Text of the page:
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Considering a Strategic Default on Your Mortgage? Why a Short Sale Might Be a Better Idea
Strategic default: “The decision by a homeowner to let a home go into foreclosure, even though they have the ability to continue making payments.”
Strategic default is much in the news and on people’s minds lately – as many property owners consider that continuing to make payments on their homes and residential rental properties might not be a wise financial decision.
Some and homeowners are now making monthly mortgage payments that are roughly double what their next door neighbors are paying for a similar home purchased recently. Worse, their homes are now worth as much as 30% less than the balance they owe on their mortgages. Most condos are now worth 50% less than is owed on them.
Rental property owners, faced with competition from investors who purchased in the last few months, are being forced to lower rents. Homes that were once income properties are now a monthly drain on bank accounts. Owners are writing checks to make up the difference between rental income and the mortgage payment.
A good number of property owners have both assets and income – they are able to continue making the payments. But making those payments could make a serious and negative impact on their future and their children’s futures.
For some it means using every last dollar and forgetting about such things as saving for retirement or college tuition for the kids. For those whose income stream has been reduced, it could mean going a little farther into debt each month on credit card accounts, just to keep food on the table.
Thus, they’re considering “Strategic Default” as a way out from under the financial burden.
But strategic default does come with consequences.
Fannie Mae, which either owns or guarantees more than half the mortgages in the , has announced that it will refuse to back new loans for “walk-away”
There’s also a lingering financial risk. While Michigan Law prevents banks from demanding deficiency payments on first mortgages, if mortgage is a full credit bid at the foreclosure sale. If the mortgage company underbids the amount owed, then the mortgage company can file with the courts for a deficiency judgment for the unpaid amount. Strategic defaulters could (and probably will) be faced with deficiency judgments after defaulting on second mortgages.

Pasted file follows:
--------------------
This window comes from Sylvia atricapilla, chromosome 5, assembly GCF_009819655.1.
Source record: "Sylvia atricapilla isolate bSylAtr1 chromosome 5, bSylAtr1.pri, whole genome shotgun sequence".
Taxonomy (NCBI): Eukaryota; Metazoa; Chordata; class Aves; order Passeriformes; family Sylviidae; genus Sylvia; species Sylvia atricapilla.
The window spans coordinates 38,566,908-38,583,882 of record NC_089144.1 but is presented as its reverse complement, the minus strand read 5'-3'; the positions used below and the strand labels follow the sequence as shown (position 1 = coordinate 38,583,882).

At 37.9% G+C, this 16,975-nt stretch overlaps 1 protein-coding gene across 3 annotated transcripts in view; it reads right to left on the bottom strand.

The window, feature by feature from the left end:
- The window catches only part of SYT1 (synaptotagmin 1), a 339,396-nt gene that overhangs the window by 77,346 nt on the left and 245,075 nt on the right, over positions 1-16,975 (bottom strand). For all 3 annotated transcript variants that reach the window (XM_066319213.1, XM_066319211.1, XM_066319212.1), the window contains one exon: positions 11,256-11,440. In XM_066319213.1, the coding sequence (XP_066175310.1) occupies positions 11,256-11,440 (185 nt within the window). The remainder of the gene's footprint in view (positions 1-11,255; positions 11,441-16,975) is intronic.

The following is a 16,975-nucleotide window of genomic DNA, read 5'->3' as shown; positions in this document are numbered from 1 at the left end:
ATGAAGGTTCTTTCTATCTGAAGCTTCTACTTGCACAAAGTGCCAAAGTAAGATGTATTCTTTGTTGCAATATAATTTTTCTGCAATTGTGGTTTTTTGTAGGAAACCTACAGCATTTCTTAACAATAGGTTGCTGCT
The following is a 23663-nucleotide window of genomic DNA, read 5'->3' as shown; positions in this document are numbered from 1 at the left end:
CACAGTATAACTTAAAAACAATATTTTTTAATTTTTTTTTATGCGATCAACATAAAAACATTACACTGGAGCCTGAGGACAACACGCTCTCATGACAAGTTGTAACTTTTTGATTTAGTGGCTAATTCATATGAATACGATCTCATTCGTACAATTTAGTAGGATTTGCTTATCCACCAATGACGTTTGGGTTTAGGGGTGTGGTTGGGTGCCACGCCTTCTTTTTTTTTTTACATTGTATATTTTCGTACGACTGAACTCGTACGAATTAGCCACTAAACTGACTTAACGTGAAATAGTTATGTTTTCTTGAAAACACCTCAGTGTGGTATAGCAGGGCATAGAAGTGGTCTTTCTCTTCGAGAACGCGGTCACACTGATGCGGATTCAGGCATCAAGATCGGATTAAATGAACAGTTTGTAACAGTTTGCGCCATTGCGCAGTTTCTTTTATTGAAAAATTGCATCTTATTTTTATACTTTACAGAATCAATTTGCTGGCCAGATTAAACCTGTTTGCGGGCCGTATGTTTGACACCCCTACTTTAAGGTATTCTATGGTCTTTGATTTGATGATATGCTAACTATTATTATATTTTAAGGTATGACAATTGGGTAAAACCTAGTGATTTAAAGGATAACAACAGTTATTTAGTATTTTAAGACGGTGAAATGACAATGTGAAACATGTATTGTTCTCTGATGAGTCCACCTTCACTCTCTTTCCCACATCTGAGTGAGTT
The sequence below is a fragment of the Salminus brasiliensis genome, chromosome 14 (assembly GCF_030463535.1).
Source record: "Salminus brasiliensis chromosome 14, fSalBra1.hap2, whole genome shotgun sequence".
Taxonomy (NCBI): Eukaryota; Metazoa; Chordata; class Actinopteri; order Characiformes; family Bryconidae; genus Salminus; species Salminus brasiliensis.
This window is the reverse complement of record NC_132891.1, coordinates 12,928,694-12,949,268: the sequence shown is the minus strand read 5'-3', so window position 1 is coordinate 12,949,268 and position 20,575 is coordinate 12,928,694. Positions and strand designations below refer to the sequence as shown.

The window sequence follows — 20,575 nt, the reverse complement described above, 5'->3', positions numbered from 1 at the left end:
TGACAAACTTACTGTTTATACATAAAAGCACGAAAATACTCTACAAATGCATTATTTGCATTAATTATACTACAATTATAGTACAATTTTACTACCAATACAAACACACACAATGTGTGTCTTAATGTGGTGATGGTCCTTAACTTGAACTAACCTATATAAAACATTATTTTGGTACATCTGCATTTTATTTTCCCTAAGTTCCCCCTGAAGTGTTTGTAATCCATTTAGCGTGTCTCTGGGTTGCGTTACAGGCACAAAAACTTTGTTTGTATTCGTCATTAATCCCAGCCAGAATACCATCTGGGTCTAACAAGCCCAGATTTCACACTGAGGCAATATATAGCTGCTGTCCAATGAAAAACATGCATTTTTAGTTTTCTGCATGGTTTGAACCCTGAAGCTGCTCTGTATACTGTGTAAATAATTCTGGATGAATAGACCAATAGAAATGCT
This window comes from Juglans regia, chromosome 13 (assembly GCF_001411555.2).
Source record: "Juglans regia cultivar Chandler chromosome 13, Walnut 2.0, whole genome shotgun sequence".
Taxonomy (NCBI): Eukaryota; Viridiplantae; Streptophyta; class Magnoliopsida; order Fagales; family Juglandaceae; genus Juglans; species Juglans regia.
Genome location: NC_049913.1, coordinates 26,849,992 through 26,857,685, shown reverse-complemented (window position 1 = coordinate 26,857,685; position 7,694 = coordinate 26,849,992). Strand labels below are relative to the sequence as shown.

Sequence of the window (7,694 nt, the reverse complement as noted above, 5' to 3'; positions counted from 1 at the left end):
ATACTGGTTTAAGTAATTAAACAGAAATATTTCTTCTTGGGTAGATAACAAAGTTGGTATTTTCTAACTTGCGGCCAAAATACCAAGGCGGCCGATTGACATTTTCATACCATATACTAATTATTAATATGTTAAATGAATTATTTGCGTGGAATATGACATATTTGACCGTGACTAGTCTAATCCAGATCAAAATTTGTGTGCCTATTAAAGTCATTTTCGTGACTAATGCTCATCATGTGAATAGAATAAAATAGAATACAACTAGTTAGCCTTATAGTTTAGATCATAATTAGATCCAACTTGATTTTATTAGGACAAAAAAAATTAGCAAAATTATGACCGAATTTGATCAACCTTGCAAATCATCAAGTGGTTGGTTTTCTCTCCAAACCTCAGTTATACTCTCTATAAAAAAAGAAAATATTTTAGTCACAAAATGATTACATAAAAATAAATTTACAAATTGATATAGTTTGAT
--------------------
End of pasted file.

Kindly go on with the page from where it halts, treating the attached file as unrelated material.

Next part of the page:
A short sale is the safer way to go, since in most cases there is NO deficiency judgments on either first and second liens in a short sale.
So why are so many homeowners considering strategic default?
Because they’ve been led to believe that it is the only solution. But it is not.
A Short Sale is Be a Better Idea
In spite of what you may have read, banks do allow short sales on investment properties and second homes as well as primary residences, and they do allow short sales for owners who have both income and assets.
When the request is presented properly, bank negotiators usually conclude that allowing a or short sale is the best business decision for them. And of course it is. Foreclosure is not without cost to the bank, and a vacant home requires maintenance and upkeep. Then, it sells for a lower price than an occupied home.
During the past 5 years of handling short sales, we’ve learned that each bank has a different way of handling short sales. Some are aggressive on certain issues and not on others. And that’s why it’s vital for your short sale negotiator to have had experience with each of those banks.
By knowing their policies and procedures, and by knowing who to contact at each bank, we can present the picture in a manner that leads to “yes.”
Another step in the short sale negotiation process is dealing with the second lien holder. If a property owner chooses strategic default via walking away, there is no negotiation. They can and will come back to you for the deficiency. But with the help of a skilled short sale negotiator, the second lien holder can be persuaded to allow the short sale.
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Thanks for reading, Rick Giese.
Rick Giese is a real estate associate broker at RE/MAX Advisors.
Phone Toll Free: 1-800-274-5656. email: Rick@RickGiese.com
Rick Giese specializes in loan modification assistance and short sales in the , and southern St Clair County Areas of . Loan Modification Help, Short Sale Help. Oakland Short Sale Help Macomb and our services are offering sellers another option besides pre-foreclosure foreclosure or bankruptcy that can affect their credit for years. We are currently offering our services in the Richmond, Shelby Township, Macomb Township, Chesterfield Township, New Baltimore, Clinton Township, Sterling Heights, Mount Clemens (Mt Clemens) Fraser, Harrison Township, Warren, Roseville, St Clair Shores areas of Macomb County Michigan Madison Heights, Troy, Clawson, Royal Oak, Rochester, Rochester Hills, Berkley, Birmingham areas of Oakland County
IMPORTANT GOVERNMENT DISCLOSURE: You may stop doing business with us at any time. You may accept or reject the offer of mortgage assistance we obtain from your lender (or servicer). If you reject the offer, you will not have to pay us for our services. The above brokerage is not associated with the government, and our service is not approved by the government or your lender. Even if you accept this offer and use our service, your lender may not agree to change your loan.